It’s a reminder that these mountains have witnessed dark scenes of war, which stands in stark contrast to the reason I’m traveling their mule paths today – pure enjoyment and exploration.

Last night I slept in a ‘zimska soba’ which means ‘winter room’, a small room off the side of each mountain hut. Even if the hut is closed for the season, as this one was, these rooms are always open offering shelter from the elements, a bunk to sleep on, and even a musty wool blanket or two.

Tonight, I’ll stay in one of the mountain huts that are still open for September weekends, nestled in the green bowl of Planina Razor, another mountain meadow that is the summer home for a hundred-some cows from the town of Tolmin, on the opposite side of the mountain range from where I started. The ridge I’m running represents a natural border between the coastal and the mountainous regions of Slovenia. To my left is Primorska, meaning ‘near the sea’ where vineyards are plentiful and the people lean towards a slower, almost seaside pace of life. To my right is Gorenjska, a name that references the many mountains, a region known for hard winters, mountaineering and hard-core mountain people. On day three, my final day, I’ll descend back down to the Gorenjska side, I’ll wash off the mountain dust in the cool blue waters of Bohinj Lake. Slovenia is a country of contrasts with vastly different landscapes scattered between the sharp alps of Austria and Italy, the flatlands of Hungary and the Mediterranean landscape of Croatia. The possibilities for mini adventures like this are almost endless here, the hut system and well-marked trails making it all the easier.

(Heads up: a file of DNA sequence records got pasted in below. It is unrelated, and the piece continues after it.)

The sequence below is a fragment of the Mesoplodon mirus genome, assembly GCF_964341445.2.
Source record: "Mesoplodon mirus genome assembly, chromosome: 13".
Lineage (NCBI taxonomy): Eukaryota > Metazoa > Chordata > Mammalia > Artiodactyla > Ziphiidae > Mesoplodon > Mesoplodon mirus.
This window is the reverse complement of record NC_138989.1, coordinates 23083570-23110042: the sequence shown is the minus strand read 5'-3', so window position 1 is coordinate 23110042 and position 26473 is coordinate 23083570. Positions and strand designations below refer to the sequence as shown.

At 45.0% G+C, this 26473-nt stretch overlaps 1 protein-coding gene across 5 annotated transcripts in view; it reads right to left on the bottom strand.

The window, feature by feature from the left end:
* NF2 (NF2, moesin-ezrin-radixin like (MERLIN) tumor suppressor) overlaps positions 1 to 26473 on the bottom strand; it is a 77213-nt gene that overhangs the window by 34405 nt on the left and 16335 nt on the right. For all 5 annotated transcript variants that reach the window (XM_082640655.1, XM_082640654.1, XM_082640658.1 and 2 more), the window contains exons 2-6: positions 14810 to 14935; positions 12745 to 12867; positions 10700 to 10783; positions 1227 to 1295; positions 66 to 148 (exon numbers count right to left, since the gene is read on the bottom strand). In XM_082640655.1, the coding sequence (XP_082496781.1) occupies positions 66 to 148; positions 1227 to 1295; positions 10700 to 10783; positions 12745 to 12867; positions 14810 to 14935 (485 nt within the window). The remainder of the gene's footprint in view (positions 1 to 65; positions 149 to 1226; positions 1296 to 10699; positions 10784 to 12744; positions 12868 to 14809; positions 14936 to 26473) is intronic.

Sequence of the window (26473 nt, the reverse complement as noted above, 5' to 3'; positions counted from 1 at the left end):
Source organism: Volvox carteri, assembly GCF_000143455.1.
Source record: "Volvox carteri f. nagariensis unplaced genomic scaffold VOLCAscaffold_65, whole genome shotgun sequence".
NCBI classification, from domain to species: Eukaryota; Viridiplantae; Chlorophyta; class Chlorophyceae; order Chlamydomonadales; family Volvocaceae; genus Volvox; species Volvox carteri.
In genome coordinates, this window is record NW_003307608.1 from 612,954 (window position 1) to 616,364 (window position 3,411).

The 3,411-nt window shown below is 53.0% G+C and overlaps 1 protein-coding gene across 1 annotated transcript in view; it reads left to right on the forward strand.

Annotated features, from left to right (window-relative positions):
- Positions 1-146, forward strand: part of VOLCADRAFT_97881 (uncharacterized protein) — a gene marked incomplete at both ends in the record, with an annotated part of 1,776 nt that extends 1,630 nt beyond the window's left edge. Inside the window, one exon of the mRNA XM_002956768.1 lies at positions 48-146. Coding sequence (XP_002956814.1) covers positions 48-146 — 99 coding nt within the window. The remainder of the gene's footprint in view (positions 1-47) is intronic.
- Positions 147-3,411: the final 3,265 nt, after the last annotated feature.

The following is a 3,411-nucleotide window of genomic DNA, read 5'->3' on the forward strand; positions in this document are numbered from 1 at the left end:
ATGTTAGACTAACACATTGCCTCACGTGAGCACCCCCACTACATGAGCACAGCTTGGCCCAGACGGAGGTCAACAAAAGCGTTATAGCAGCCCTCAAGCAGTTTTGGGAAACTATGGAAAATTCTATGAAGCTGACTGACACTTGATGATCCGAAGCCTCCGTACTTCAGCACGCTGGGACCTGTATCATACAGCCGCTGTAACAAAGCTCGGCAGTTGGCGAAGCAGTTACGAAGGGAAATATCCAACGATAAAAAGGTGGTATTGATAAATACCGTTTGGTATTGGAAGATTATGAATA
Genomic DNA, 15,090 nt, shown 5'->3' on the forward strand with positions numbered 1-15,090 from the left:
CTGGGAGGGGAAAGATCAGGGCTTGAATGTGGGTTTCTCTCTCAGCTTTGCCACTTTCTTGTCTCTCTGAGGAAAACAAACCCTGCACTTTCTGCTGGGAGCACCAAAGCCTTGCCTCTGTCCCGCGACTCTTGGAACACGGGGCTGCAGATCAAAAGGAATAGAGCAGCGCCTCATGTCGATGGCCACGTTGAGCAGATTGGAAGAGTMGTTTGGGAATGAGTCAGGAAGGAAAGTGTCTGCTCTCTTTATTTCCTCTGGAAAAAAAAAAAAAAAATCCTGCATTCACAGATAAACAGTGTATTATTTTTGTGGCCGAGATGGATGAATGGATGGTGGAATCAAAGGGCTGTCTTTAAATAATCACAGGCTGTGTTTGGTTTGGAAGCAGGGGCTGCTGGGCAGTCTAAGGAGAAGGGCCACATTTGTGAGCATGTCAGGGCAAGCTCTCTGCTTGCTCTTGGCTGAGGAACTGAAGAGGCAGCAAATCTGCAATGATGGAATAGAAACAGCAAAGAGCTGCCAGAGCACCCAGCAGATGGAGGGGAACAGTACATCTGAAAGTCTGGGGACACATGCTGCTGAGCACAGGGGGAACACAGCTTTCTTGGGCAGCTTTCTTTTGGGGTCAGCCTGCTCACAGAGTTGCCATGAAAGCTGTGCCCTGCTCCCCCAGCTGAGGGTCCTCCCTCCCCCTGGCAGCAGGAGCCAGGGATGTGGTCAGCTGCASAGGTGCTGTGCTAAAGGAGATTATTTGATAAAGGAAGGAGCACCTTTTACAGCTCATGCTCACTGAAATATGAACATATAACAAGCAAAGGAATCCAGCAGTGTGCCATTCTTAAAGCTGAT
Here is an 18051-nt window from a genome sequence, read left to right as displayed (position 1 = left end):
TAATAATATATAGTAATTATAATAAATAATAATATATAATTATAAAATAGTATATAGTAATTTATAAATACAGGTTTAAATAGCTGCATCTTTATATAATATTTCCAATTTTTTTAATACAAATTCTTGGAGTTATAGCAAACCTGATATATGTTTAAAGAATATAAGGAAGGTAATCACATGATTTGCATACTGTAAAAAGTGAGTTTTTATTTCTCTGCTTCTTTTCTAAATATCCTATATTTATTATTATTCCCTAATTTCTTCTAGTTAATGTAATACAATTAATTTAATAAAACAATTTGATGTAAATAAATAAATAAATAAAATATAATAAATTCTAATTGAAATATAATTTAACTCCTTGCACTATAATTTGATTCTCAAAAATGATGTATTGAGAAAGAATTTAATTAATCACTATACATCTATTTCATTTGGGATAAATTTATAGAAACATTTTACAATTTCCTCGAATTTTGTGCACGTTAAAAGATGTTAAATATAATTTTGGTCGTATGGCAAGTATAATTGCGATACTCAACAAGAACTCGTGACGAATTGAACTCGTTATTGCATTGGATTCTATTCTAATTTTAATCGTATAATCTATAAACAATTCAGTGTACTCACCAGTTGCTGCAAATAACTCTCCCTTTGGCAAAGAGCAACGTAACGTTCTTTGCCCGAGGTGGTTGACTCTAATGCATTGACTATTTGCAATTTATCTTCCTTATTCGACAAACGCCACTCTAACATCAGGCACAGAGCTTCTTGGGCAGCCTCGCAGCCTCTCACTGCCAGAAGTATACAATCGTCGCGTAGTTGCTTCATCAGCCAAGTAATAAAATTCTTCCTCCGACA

After a sandwich lunch stretched out in the sun, I’m back to the ridge running, picking my way up and down the undulations in the trail that traces the peaks. The sun is still high when I start my descent into the tight switchbacks that lead toward that cold beer. I play games with the terrain, trying to take each corner faster and smoother than the last. Amongst the layers of sounds – croaking of alpine choughs, the rhythm of my breath and crunch of gravel, I hear something else. Something that I don’t expect in this landscape of scraggly dwarf pines and grey boulders. The sound of an accordion. I focus my eyes down at the patch of trees separating the parched rocks and the green mountain meadow. There is an old 4X4 truck tucked neatly beside a wooden shed, doors open like a bird ready for flight. The radio is cranked, and the famous Slovenian musician Slavko Avsenik is completing the mountain orchestra with music that just fits this alps landscape.  

This is multi-day mountain running exploration in Slovenia. It is trail running decadence, steeped in tradition and yet still so wild, nurtured by people who have a deep respect for the mountains, flora and fauna, because they spend time amongst them. My connection with these roots, rocks, trees and visas is in its infancy. But I already feel quite at home.